KAMSACK — As a member of the multi-university research group that led the effort to complete a gapless human reference genome, a Kamsack Comprehensive Institute graduate has been named to the 2022 Time 100, the magazine’s annual list of the 100 most influential people over the past year.
Dr. Evan Eichler of North Bend, Wash., who graduated from KCI in 1987, and whose parents Joe and Mary Jane Eichler live in Swan River, Man., joins the group of Drs. Karen Miga, Adam Phillipy, and Michael Schatz, who were honoured together as a team in the magazine’s Innovation category.
A member of the Brotman Baty Institute at UW Medicine (University of Washington), Eichler is a professor of genome sciences and a Howard Hughes Medical Institute Investigator, said a press release from UW Medicine.
The achievement was published in Science on April 1, along with a series of scientific papers analyzing different aspects of the finished genome.
The work was the culmination of a large consortium, the Telomore-to-Telomere or T2T, which aimed to complete sequences of all 23 human chromosomes, end-to-end, said the press release. A Time tribute to the project team was written by Dr. Jennifer Doudna, the 2020 Nobel Laureate in Chemistry recognized for her work on CRISPR-Casp gene editing. She pointed out the significance of their recent achievement in advancing understanding of human evolution, common and rare diseases, and the structure and function of the human genome.
“I admire the T2T group’s willingness to grapple with the technical demands of this project and their persistence in expanding the genome map into uncharted territory,” Doudna wrote. “The complete human genome sequence is an invaluable resource that may provide new insights into the origin of diseases and how we can treat them. It also offers the most complete look yet at the genetic script underlying the very nature of who we are as human beings.
“In the scientific community, there wasn’t a consensus that mapping these missing parts was necessary,” Doudna said. “Some in the field felt there was already plenty to do using the data in hand. In addition, overcoming the technical challenges to getting the missing information wasn’t possible until recently.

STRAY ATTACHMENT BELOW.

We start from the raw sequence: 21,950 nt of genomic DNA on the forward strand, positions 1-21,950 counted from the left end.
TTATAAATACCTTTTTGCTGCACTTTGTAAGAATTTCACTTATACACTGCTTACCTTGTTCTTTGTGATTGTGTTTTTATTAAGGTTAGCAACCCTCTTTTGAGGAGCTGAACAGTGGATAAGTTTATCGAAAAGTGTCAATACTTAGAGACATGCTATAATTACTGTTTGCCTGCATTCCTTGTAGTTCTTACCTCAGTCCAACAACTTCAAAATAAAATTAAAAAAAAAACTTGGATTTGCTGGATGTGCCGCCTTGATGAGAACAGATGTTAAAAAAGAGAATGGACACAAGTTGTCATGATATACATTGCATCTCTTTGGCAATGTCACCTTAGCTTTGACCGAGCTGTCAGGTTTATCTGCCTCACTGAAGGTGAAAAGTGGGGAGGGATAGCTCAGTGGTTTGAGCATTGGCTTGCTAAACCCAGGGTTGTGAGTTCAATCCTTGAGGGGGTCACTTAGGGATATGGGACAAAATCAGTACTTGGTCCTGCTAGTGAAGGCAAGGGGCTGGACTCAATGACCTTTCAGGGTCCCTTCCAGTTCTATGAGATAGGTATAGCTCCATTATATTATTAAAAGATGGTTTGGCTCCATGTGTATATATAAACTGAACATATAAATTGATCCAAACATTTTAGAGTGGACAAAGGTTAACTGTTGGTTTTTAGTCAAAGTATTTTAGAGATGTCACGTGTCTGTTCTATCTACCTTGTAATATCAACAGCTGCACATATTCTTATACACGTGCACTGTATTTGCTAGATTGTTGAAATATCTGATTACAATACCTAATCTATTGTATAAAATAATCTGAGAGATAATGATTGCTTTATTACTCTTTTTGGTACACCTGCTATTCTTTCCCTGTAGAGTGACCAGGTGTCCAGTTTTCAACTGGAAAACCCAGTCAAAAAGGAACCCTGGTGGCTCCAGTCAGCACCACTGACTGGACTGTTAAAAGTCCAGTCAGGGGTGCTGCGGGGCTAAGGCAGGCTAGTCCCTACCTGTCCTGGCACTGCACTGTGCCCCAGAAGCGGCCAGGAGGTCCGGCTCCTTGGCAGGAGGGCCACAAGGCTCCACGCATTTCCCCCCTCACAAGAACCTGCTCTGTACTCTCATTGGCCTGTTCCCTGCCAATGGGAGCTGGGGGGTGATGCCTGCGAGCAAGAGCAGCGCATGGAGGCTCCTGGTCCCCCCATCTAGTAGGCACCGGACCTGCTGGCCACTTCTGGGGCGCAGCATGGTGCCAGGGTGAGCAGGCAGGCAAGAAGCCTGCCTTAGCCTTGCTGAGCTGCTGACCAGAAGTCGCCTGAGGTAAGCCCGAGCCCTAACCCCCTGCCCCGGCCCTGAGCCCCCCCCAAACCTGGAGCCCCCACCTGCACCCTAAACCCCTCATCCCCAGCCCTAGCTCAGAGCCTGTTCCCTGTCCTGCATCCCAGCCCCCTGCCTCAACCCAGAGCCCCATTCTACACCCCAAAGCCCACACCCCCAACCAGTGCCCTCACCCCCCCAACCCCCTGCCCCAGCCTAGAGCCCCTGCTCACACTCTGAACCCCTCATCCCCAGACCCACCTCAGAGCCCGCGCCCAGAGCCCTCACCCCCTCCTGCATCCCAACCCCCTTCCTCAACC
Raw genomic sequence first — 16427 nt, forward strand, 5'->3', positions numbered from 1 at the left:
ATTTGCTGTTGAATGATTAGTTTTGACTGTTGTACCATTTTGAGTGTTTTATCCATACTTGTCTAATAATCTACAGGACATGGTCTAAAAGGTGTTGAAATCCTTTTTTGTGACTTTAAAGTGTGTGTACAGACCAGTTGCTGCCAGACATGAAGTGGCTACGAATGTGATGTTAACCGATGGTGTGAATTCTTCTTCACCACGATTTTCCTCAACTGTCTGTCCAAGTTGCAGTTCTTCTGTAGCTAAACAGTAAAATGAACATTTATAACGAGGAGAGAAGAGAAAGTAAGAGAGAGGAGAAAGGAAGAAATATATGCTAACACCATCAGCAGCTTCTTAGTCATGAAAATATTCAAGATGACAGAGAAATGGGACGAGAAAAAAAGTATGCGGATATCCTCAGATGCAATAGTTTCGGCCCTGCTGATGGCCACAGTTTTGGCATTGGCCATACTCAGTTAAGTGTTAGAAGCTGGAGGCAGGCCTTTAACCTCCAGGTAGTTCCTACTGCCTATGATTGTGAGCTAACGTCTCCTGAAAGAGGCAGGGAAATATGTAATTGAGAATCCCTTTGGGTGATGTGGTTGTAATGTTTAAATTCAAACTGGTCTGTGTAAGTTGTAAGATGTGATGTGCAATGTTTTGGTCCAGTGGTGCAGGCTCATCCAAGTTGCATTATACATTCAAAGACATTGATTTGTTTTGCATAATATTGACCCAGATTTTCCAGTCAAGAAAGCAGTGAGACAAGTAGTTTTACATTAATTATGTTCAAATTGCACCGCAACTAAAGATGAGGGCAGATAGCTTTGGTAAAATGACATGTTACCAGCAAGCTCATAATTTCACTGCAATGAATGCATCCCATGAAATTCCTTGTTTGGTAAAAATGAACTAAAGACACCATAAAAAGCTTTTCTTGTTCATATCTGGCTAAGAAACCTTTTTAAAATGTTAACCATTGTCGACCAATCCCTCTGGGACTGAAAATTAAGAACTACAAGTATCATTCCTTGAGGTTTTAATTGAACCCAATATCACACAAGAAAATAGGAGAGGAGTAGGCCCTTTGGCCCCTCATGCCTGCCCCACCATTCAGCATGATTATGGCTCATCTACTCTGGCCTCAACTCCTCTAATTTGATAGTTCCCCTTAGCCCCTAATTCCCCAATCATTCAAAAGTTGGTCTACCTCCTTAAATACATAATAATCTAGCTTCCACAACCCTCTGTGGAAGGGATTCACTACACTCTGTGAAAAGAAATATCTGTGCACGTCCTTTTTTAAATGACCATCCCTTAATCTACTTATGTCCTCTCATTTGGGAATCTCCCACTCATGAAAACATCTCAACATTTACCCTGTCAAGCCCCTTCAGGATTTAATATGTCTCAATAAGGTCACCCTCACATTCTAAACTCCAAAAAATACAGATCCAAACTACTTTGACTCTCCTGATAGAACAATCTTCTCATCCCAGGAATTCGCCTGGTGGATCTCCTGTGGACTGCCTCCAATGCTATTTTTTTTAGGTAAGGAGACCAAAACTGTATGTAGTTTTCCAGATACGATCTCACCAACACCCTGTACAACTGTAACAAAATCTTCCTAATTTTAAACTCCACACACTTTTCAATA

“But the more we learn about the genome, the more we understand that every piece of the puzzle is meaningful.”
Eichler’s lab and his graduate students, alongside their work on the overall human genome completion project, contributed to advances in gene sequencing technology and analytics that allowed scientists to decipher areas of the human genome.
“These regions were found to contain new information about what makes us distinctly human, in comparison to other primates,” the release said. Their findings also provided insights into primate evolution.
Other T2T studies in his lab are clarifying the structure and function of centromeres, which are critical for the accurate segregation of genetic material during cell division.
Among the many intriguing findings of the Eichler lab were certain human-only areas of repeated code, it said. These human-specific areas of segmental duplication are reservoirs for new genes that drive the formation of more neurons and increase connectivity among synapses in the frontal cortex of the brain. This is the part of the brain where reasoning, logic and language functions take place.
Eichler was part of the original Human Genome Project back in 2001. He was fascinated by regions of the genome that were complex from the perspective that they were highly repetitive, but also encoded genes.
Readers for the Kamsack Times first read of Eichler in the mid-1980s when he was profiled with his extra-curricular project of raising Angora rabbits with his mother.
A teacher had encouraged him to take on the project, said his father, who taught at Kamsack from 1980 to 1996.
Evan, who holds Canadian as well as American citizenship, and his wife Marla, were to be treated to a black-tie event in New York City last weekend, Joe said, adding that the couple has four children, including an architect, a chemist, a teacher, and the youngest, still a student at school.